The statement iterates over all enumerable properties of an object that are keyed by strings (ignoring ones keyed by Symbols), including inherited enumerable properties.


for (variable in object)
A different property name is assigned to variable on each iteration.
Object whose non-Symbol enumerable properties are iterated over.


A loop only iterates over enumerable, non-Symbol properties. Objects created from built–in constructors like Array and Object have inherited non–enumerable properties from Object.prototype and String.prototype, such as String's indexOf() method or Object's toString() method. The loop will iterate over all enumerable properties of the object itself and those the object inherits from its prototype chain (properties of nearer prototypes take precedence over those of prototypes further away from the object in its prototype chain).

Deleted, added, or modified properties

A loop iterates over the properties of an object in an arbitrary order (see the delete operator for more on why one cannot depend on the seeming orderliness of iteration, at least in a cross-browser setting).

If a property is modified in one iteration and then visited at a later time, its value in the loop is its value at that later time. A property that is deleted before it has been visited will not be visited later. Properties added to the object over which iteration is occurring may either be visited or omitted from iteration.

In general, it is best not to add, modify, or remove properties from the object during iteration, other than the property currently being visited. There is no guarantee whether an added property will be visited, whether a modified property (other than the current one) will be visited before or after it is modified, or whether a deleted property will be visited before it is deleted.

Array iteration and

Note: should not be used to iterate over an Array where the index order is important.

Array indexes are just enumerable properties with integer names and are otherwise identical to general object properties. There is no guarantee that will return the indexes in any particular order. The loop statement will return all enumerable properties, including those with non–integer names and those that are inherited.

Because the order of iteration is implementation-dependent, iterating over an array may not visit elements in a consistent order. Therefore, it is better to use a for loop with a numeric index (or Array.prototype.forEach() or the for...of loop) when iterating over arrays where the order of access is important.

Iterating over own properties only

If you only want to consider properties attached to the object itself, and not its prototypes, use getOwnPropertyNames() or perform a hasOwnProperty() check (propertyIsEnumerable() can also be used). Alternatively, if you know there won't be any outside code interference, you can extend built-in prototypes with a check method.

Why Use

Given that is built for iterating object properties, not recommended for use with arrays, and options like Array.prototype.forEach() and for...of exist, what might be the use of at all?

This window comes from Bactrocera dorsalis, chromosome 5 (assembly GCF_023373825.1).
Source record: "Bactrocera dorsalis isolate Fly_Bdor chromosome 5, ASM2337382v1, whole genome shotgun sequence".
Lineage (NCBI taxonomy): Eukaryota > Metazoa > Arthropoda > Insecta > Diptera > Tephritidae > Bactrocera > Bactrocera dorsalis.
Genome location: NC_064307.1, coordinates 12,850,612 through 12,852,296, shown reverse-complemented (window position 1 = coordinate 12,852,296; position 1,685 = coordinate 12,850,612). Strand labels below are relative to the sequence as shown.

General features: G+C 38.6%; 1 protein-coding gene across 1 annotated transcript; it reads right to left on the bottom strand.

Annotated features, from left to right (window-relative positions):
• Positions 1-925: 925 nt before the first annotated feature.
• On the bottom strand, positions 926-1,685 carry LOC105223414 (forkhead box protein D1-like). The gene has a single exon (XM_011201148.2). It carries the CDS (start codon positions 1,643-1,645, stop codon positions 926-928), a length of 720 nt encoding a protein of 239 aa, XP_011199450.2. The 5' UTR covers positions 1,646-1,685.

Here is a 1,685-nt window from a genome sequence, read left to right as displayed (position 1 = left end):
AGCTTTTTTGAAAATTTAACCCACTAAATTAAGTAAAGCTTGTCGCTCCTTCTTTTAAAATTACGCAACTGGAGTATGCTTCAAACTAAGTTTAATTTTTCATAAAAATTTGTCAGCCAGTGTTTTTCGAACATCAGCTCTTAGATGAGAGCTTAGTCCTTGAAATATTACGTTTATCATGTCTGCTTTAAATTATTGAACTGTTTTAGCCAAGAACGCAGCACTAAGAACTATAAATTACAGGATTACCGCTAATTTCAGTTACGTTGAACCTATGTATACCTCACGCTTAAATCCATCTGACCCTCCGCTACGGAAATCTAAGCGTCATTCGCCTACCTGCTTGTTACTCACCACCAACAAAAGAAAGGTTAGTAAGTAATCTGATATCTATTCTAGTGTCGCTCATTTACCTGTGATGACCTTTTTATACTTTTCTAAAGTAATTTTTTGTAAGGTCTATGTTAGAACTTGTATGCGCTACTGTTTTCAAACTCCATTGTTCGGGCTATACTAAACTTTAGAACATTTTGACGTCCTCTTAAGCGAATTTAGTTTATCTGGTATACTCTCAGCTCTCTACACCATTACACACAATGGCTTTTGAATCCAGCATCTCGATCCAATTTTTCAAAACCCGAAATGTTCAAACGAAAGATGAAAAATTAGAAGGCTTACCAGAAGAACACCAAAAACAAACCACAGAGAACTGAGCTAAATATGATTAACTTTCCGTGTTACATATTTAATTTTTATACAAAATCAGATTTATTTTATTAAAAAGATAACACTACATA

It may be most practically used for debugging purposes, being an easy way to check the properties of an object (by outputting to the console or otherwise). Although arrays are often more practical for storing data, in situations where a key-value pair is preferred for working with data (with properties acting as the "key"), there may be instances where you want to check if any of those keys hold a particular value.



The loop below iterates over all of the object's enumerable, non-Symbol properties and logs a string of the property names and their values.

var obj = {a: 1, b: 2, c: 3};

for (const prop in obj) {
  console.log(`obj.${prop} = ${obj[prop]}`);

// Output:
// "obj.a = 1"
// "obj.b = 2"
// "obj.c = 3"

Iterating own properties

The following function illustrates the use of hasOwnProperty(): the inherited properties are not displayed.

var triangle = {a: 1, b: 2, c: 3};

function ColoredTriangle() {
  this.color = 'red';

ColoredTriangle.prototype = triangle;

var obj = new ColoredTriangle();

for (const prop in obj) {
  if (obj.hasOwnProperty(prop)) {
    console.log(`obj.${prop} = ${obj[prop]}`);

// Output:
// "obj.color = red"


ECMAScript (ECMA-262)
The definition of ' statement' in that specification.

Browser compatibility

ChromeEdgeFirefoxInternet ExplorerOperaSafariAndroid webviewChrome for AndroidFirefox for AndroidOpera for AndroidSafari on iOSSamsung InternetNode.js
for...inChrome Full support 1Edge Full support 12Firefox Full support 1IE Full support 6Opera Full support 2Safari Full support 1WebView Android Full support 1Chrome Android Full support 18Firefox Android Full support 4Opera Android Full support 10.1Safari iOS Full support 1Samsung Internet Android Full support 1.0nodejs Full support 0.1.100


Full support
Full support

Compatibility: Initializer expressions in strict mode

Prior to Firefox 40, it was possible to use an initializer expression (i=0) in a loop:

var obj = {a: 1, b: 2, c: 3};
for (var i = 0 in obj) {
// 1
// 2
// 3

This nonstandard behavior is now ignored in version 40 and later, and will present a SyntaxError ("for-in loop head declarations may not have initializers") error in strict mode (bug 748550 and bug 1164741).

Other engines such as v8 (Chrome), Chakra (IE/Edge), and JSC (WebKit/Safari) are investigating whether to remove the nonstandard behavior as well.

See also